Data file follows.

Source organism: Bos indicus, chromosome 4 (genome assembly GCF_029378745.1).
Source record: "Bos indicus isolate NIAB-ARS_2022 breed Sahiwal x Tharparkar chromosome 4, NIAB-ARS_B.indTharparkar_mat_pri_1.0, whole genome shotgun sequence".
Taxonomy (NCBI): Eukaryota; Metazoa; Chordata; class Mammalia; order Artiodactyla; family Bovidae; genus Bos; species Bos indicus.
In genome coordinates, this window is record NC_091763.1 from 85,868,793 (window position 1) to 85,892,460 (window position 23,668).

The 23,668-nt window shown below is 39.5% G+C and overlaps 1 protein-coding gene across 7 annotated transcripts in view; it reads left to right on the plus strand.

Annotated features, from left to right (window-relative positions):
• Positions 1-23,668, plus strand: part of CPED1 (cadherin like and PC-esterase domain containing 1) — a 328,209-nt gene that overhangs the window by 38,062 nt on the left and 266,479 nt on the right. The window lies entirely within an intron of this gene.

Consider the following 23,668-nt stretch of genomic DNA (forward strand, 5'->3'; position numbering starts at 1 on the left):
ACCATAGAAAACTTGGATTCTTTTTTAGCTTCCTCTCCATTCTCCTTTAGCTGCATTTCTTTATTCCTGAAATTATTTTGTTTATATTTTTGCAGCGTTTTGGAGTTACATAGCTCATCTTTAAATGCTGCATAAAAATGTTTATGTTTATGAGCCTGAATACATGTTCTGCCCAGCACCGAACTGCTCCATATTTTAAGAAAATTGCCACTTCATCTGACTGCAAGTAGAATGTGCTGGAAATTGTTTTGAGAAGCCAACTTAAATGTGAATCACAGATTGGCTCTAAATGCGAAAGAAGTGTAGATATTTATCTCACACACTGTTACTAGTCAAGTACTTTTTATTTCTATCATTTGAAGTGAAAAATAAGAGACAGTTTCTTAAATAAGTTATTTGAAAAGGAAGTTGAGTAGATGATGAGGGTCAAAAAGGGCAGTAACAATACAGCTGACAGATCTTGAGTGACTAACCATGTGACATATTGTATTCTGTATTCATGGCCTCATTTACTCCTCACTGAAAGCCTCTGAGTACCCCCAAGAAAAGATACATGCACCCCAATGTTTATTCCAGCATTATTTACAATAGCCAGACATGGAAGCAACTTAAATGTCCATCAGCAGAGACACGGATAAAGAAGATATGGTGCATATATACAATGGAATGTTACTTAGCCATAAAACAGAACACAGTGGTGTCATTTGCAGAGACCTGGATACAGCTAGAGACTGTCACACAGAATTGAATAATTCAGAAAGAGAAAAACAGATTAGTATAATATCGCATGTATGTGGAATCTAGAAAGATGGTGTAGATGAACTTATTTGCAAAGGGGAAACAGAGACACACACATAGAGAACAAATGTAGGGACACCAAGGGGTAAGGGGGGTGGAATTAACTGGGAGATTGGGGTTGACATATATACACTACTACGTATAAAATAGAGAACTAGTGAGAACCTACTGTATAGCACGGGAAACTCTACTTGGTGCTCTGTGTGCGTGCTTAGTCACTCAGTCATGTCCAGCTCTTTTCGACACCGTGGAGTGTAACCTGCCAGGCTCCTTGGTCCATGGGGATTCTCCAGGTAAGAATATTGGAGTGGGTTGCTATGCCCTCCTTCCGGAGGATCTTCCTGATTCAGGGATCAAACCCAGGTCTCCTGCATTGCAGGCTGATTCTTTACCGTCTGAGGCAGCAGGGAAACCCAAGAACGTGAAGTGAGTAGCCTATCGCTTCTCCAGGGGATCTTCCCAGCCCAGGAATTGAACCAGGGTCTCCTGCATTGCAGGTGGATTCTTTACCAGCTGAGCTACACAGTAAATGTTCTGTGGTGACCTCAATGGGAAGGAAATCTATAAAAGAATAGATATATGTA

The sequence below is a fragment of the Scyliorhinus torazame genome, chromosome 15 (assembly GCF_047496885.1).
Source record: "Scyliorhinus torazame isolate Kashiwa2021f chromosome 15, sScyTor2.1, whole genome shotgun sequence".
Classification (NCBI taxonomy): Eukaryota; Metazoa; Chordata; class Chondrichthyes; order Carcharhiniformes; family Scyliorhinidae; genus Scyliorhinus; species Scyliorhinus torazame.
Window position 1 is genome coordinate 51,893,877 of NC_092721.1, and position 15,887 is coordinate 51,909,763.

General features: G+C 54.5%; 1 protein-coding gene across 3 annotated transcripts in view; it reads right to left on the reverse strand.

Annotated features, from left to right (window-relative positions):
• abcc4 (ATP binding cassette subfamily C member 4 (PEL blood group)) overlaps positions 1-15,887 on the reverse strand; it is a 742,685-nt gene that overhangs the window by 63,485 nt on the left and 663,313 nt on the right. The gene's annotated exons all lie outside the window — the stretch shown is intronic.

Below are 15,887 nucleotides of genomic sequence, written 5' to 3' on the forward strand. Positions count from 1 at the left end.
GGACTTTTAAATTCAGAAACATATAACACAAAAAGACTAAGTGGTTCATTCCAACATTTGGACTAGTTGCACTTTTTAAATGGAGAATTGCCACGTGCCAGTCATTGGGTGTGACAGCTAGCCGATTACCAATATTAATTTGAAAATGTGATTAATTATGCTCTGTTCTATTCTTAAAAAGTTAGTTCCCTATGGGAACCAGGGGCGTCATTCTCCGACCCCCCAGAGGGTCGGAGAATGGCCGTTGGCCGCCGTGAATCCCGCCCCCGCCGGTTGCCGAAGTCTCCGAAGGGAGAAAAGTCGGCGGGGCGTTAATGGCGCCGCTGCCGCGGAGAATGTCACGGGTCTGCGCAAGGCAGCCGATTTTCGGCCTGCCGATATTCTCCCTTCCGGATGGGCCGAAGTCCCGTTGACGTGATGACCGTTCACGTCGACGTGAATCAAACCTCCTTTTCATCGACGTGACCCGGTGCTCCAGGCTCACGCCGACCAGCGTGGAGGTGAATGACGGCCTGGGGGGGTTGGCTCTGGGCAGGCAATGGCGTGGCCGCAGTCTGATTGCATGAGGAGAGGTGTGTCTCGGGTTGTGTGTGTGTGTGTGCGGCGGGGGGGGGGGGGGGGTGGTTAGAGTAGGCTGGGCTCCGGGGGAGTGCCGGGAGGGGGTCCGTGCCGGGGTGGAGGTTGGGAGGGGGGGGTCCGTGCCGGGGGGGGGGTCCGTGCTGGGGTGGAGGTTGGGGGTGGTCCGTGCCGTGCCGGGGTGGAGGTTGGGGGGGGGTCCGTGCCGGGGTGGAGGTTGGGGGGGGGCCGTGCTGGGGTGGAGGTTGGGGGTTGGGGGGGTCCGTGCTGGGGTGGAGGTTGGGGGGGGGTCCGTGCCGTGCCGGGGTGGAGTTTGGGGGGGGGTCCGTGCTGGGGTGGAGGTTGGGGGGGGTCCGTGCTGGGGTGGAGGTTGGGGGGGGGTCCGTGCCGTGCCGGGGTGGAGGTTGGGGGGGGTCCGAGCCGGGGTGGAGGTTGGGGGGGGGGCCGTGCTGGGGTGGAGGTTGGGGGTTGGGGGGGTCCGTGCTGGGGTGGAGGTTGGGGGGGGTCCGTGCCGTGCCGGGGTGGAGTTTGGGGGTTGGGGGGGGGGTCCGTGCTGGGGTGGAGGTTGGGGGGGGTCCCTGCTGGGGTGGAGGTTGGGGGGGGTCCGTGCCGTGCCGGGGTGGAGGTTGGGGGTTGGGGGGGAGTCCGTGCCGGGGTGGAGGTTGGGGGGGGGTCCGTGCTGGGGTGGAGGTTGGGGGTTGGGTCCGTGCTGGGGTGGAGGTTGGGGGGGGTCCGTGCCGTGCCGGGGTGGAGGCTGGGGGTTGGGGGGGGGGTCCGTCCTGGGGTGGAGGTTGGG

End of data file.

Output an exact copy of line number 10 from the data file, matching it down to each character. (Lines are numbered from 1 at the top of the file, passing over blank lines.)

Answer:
The sequence below is a fragment of the Scyliorhinus torazame genome, chromosome 15 (assembly GCF_047496885.1).